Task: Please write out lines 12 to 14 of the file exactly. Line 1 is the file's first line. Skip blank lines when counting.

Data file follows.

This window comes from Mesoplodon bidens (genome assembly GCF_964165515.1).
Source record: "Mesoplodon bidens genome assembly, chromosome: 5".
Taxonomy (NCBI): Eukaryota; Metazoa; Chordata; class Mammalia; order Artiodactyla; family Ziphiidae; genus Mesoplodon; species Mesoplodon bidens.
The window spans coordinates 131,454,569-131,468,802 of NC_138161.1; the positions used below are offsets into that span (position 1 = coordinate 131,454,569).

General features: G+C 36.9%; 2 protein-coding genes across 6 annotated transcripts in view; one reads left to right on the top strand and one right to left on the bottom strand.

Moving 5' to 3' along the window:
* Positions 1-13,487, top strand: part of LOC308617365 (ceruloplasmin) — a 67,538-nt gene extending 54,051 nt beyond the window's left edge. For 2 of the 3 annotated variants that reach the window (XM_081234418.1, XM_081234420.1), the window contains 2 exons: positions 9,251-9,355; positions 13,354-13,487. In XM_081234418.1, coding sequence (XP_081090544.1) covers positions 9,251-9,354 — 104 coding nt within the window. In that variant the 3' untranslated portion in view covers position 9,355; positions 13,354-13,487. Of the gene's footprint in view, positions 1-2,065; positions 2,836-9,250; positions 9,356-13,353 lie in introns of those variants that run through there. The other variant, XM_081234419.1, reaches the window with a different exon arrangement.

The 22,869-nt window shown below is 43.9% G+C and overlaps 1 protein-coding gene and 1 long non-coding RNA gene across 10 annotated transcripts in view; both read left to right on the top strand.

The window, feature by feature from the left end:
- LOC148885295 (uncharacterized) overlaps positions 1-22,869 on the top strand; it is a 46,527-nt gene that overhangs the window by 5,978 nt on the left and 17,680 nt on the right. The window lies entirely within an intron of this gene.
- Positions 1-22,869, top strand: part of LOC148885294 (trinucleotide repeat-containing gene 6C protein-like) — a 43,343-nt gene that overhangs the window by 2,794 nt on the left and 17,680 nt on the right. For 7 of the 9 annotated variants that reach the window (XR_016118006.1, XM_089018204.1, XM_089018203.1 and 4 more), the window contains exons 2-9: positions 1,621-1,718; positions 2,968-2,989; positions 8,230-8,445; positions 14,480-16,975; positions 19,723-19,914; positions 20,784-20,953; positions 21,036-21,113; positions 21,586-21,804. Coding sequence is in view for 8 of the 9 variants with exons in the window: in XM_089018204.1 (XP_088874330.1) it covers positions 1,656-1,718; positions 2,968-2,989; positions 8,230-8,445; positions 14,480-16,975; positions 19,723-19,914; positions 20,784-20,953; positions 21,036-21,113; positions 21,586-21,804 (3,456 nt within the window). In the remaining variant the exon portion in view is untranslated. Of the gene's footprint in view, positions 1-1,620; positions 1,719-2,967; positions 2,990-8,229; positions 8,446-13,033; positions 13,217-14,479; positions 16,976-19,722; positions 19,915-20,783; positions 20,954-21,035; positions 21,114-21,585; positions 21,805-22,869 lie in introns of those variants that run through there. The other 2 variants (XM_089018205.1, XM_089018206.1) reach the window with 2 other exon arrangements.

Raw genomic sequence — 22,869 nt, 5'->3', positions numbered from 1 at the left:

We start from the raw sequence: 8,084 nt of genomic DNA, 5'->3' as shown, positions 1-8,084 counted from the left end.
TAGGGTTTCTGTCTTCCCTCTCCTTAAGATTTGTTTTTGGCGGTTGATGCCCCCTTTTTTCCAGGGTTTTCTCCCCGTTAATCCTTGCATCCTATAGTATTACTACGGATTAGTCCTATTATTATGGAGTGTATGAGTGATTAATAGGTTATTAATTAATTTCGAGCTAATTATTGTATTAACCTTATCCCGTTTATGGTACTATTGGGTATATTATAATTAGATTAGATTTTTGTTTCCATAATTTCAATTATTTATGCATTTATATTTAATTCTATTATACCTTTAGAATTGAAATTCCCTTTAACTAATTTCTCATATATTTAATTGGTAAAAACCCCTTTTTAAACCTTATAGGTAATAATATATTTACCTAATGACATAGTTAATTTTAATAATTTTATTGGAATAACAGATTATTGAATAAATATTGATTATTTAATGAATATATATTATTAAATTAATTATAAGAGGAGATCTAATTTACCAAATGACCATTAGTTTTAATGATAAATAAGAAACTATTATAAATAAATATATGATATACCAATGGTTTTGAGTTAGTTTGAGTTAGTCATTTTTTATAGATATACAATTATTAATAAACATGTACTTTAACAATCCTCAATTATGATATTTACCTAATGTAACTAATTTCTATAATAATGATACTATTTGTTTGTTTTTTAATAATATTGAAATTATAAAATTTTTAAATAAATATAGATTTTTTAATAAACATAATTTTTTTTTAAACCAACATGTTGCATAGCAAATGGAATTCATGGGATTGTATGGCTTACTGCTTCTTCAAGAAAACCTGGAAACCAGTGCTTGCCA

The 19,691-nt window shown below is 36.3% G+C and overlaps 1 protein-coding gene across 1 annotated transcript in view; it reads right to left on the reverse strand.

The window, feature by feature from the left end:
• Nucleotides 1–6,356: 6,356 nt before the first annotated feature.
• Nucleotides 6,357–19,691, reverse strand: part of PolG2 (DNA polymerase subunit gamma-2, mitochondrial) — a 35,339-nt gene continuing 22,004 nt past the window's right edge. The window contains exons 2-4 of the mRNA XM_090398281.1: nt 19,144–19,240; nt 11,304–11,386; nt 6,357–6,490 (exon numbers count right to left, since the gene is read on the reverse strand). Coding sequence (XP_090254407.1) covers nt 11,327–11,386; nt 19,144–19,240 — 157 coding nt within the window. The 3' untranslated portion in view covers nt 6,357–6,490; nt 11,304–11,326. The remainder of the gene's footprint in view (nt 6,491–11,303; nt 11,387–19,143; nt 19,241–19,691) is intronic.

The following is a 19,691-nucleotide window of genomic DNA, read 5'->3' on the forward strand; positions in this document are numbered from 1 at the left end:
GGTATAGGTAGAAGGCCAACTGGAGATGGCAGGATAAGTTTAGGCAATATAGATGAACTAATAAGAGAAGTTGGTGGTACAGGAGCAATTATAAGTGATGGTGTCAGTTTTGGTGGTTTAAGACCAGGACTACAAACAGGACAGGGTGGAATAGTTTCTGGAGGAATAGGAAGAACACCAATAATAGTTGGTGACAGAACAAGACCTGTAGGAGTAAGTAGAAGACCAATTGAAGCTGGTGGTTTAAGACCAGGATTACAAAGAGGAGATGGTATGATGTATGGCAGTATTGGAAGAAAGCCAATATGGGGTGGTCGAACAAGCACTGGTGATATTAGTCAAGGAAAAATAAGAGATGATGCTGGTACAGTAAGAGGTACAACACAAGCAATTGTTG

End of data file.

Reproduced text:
Raw genomic sequence — 22,869 nt, 5'->3', positions numbered from 1 at the left:

We start from the raw sequence: 8,084 nt of genomic DNA, 5'->3' as shown, positions 1-8,084 counted from the left end.
TAGGGTTTCTGTCTTCCCTCTCCTTAAGATTTGTTTTTGGCGGTTGATGCCCCCTTTTTTCCAGGGTTTTCTCCCCGTTAATCCTTGCATCCTATAGTATTACTACGGATTAGTCCTATTATTATGGAGTGTATGAGTGATTAATAGGTTATTAATTAATTTCGAGCTAATTATTGTATTAACCTTATCCCGTTTATGGTACTATTGGGTATATTATAATTAGATTAGATTTTTGTTTCCATAATTTCAATTATTTATGCATTTATATTTAATTCTATTATACCTTTAGAATTGAAATTCCCTTTAACTAATTTCTCATATATTTAATTGGTAAAAACCCCTTTTTAAACCTTATAGGTAATAATATATTTACCTAATGACATAGTTAATTTTAATAATTTTATTGGAATAACAGATTATTGAATAAATATTGATTATTTAATGAATATATATTATTAAATTAATTATAAGAGGAGATCTAATTTACCAAATGACCATTAGTTTTAATGATAAATAAGAAACTATTATAAATAAATATATGATATACCAATGGTTTTGAGTTAGTTTGAGTTAGTCATTTTTTATAGATATACAATTATTAATAAACATGTACTTTAACAATCCTCAATTATGATATTTACCTAATGTAACTAATTTCTATAATAATGATACTATTTGTTTGTTTTTTAATAATATTGAAATTATAAAATTTTTAAATAAATATAGATTTTTTAATAAACATAATTTTTTTTTAAACCAACATGTTGCATAGCAAATGGAATTCATGGGATTGTATGGCTTACTGCTTCTTCAAGAAAACCTGGAAACCAGTGCTTGCCA